"Because amniotic membrane has anti-inflammatory and anti-fibrosis characteristics, it may reduce secondary scarring and help prevent recurrence of restrictive strabismus and the diplopia and pain that often accompany this type of strabismus," the authors said.
The retrospective, interventional case series included eight eyes of seven consecutive patients who had developed restrictive strabismus after periocular surgery due to conjunctival scarring, fat adherence syndrome or rectus muscle contracture.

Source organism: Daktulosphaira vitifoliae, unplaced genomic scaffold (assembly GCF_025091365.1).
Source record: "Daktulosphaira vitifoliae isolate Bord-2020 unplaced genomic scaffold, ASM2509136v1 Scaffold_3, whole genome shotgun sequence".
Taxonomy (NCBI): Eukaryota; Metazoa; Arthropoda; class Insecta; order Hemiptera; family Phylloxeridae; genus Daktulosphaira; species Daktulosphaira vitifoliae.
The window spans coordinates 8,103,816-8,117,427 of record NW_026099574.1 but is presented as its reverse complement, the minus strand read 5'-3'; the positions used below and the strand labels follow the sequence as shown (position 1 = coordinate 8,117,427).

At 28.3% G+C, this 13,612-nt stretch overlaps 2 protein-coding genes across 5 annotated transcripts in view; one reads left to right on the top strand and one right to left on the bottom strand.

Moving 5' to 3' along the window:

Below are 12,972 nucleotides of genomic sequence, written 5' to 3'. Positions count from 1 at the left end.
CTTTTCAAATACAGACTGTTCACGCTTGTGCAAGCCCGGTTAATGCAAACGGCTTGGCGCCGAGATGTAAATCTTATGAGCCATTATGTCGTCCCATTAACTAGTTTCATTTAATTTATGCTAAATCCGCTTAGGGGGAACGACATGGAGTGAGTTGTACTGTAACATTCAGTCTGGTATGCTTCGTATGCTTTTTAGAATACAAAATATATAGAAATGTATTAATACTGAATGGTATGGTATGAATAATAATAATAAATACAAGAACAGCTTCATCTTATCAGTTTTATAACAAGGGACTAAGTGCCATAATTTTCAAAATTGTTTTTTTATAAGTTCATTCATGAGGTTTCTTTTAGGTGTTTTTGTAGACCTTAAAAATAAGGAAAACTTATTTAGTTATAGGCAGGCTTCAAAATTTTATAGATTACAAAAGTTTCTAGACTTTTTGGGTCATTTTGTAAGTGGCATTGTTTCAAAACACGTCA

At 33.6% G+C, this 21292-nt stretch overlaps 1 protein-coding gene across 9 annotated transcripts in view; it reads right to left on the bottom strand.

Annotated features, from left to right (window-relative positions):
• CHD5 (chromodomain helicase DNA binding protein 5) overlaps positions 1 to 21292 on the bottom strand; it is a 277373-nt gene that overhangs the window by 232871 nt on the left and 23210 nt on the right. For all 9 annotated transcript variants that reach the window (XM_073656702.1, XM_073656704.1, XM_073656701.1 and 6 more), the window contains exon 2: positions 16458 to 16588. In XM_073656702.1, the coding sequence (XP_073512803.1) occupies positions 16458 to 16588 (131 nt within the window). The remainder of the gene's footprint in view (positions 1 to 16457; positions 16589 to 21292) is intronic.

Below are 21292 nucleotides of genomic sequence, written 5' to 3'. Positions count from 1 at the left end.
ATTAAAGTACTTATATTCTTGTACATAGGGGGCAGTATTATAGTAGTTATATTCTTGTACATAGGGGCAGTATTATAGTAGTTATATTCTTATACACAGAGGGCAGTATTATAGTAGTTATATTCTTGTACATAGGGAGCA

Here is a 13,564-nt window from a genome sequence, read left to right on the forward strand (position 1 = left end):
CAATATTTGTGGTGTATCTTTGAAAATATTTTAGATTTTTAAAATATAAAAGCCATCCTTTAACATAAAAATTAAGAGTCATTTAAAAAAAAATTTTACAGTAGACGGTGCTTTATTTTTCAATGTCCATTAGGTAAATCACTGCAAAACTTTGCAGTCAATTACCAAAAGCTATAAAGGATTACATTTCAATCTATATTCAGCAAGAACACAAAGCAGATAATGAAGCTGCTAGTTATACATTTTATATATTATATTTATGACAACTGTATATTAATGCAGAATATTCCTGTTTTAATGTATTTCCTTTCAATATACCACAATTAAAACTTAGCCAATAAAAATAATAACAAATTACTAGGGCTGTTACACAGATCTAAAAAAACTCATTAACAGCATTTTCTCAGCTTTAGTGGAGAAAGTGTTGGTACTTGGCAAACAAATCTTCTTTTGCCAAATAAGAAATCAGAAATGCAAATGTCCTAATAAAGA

After failed additional standard surgery to remove the adhesions, patients underwent amniotic membrane transplantation.
Six of seven patients experienced improved ocular motility, with no recurrent scarring. Their motility remained stable for the 5- to 13-month follow-up period, according to the study.
One patient had recurrent scarring with persistent diplopia.